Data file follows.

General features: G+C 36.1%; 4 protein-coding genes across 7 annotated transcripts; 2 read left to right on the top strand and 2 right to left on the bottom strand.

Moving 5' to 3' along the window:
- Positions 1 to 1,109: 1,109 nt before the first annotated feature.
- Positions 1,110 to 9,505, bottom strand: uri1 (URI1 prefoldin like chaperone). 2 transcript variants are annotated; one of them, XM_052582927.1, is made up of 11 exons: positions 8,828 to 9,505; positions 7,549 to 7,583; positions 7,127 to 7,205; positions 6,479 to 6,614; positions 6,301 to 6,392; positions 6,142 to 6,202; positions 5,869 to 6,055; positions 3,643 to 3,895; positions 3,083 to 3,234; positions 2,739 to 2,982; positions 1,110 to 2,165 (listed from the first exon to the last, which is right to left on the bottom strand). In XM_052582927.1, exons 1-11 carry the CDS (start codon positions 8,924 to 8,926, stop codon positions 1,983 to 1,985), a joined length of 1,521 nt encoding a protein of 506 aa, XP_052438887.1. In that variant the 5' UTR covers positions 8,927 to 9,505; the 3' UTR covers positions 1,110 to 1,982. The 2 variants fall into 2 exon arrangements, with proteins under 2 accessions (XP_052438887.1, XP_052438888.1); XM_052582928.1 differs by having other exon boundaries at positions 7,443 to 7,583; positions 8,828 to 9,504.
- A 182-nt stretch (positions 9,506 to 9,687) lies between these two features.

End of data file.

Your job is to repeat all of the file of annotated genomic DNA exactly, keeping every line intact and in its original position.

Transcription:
General features: G+C 36.1%; 4 protein-coding genes across 7 annotated transcripts; 2 read left to right on the top strand and 2 right to left on the bottom strand.

Moving 5' to 3' along the window:
- Positions 1 to 1,109: 1,109 nt before the first annotated feature.
- Positions 1,110 to 9,505, bottom strand: uri1 (URI1 prefoldin like chaperone). 2 transcript variants are annotated; one of them, XM_052582927.1, is made up of 11 exons: positions 8,828 to 9,505; positions 7,549 to 7,583; positions 7,127 to 7,205; positions 6,479 to 6,614; positions 6,301 to 6,392; positions 6,142 to 6,202; positions 5,869 to 6,055; positions 3,643 to 3,895; positions 3,083 to 3,234; positions 2,739 to 2,982; positions 1,110 to 2,165 (listed from the first exon to the last, which is right to left on the bottom strand). In XM_052582927.1, exons 1-11 carry the CDS (start codon positions 8,924 to 8,926, stop codon positions 1,983 to 1,985), a joined length of 1,521 nt encoding a protein of 506 aa, XP_052438887.1. In that variant the 5' UTR covers positions 8,927 to 9,505; the 3' UTR covers positions 1,110 to 1,982. The 2 variants fall into 2 exon arrangements, with proteins under 2 accessions (XP_052438887.1, XP_052438888.1); XM_052582928.1 differs by having other exon boundaries at positions 7,443 to 7,583; positions 8,828 to 9,504.
- A 182-nt stretch (positions 9,506 to 9,687) lies between these two features.